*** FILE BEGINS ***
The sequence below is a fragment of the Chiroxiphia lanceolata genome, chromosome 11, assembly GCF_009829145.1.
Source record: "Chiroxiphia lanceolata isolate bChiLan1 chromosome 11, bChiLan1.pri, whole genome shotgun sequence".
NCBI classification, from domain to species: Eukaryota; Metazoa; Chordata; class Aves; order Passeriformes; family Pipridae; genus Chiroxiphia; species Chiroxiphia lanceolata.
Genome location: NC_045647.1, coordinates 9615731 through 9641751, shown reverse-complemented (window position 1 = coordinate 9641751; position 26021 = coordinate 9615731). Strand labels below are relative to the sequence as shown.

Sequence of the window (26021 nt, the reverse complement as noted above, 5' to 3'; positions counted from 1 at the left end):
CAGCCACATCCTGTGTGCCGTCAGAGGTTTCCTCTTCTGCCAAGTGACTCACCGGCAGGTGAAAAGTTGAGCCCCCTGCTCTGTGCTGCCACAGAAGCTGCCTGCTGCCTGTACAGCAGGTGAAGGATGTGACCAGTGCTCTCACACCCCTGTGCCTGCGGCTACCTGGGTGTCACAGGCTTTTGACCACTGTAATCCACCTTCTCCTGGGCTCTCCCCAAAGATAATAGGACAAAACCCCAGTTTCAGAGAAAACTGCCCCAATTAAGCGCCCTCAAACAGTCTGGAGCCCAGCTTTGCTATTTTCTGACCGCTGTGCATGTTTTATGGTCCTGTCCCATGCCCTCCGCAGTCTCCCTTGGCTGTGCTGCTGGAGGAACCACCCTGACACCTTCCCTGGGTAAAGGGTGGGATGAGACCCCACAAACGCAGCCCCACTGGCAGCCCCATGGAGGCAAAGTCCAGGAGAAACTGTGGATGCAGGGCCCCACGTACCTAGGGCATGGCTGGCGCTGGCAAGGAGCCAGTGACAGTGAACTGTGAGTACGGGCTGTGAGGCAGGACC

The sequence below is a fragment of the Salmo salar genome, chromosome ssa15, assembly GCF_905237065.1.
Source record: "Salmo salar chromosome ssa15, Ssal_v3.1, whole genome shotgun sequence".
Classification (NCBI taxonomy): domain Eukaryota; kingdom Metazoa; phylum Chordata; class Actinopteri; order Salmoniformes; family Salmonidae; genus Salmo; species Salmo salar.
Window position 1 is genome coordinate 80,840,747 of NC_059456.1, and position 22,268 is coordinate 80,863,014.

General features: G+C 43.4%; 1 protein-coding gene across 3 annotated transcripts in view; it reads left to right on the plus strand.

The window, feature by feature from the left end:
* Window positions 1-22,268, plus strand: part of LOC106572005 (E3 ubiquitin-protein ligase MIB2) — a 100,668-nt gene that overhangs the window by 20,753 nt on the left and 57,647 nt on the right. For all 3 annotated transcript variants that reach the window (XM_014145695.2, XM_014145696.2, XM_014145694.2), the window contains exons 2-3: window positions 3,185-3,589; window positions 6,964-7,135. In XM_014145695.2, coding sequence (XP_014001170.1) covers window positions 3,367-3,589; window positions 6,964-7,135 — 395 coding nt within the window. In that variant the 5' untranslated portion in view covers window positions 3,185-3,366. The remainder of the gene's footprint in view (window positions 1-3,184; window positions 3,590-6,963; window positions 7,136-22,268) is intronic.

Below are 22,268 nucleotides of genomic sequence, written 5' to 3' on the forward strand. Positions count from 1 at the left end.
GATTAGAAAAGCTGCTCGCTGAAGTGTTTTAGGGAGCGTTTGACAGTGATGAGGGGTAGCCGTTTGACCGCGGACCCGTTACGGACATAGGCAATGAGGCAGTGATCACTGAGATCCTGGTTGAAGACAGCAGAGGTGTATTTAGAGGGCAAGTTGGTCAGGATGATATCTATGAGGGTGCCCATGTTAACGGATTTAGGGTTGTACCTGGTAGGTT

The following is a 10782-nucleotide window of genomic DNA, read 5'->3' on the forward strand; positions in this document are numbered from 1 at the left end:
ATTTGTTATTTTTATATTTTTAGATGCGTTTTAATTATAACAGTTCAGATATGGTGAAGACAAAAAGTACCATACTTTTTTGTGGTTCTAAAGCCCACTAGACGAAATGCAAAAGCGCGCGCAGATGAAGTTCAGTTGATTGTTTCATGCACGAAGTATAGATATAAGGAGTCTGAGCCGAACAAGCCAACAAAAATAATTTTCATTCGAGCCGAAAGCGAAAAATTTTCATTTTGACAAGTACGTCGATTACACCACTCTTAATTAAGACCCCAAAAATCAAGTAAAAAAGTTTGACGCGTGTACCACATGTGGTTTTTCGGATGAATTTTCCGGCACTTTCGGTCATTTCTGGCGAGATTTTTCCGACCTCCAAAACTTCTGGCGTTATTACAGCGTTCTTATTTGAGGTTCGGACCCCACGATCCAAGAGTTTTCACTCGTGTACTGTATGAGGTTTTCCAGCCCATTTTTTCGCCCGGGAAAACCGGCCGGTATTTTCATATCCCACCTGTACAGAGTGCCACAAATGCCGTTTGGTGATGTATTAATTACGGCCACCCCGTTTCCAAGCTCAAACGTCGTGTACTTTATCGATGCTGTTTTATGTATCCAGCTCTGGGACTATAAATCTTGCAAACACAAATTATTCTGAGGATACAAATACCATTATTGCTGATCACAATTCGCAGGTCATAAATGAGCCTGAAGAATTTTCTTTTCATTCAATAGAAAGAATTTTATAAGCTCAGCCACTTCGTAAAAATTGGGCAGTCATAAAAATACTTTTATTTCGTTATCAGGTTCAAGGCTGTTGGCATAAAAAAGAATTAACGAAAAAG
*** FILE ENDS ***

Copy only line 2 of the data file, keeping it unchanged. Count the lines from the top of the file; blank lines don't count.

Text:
Source record: "Chiroxiphia lanceolata isolate bChiLan1 chromosome 11, bChiLan1.pri, whole genome shotgun sequence".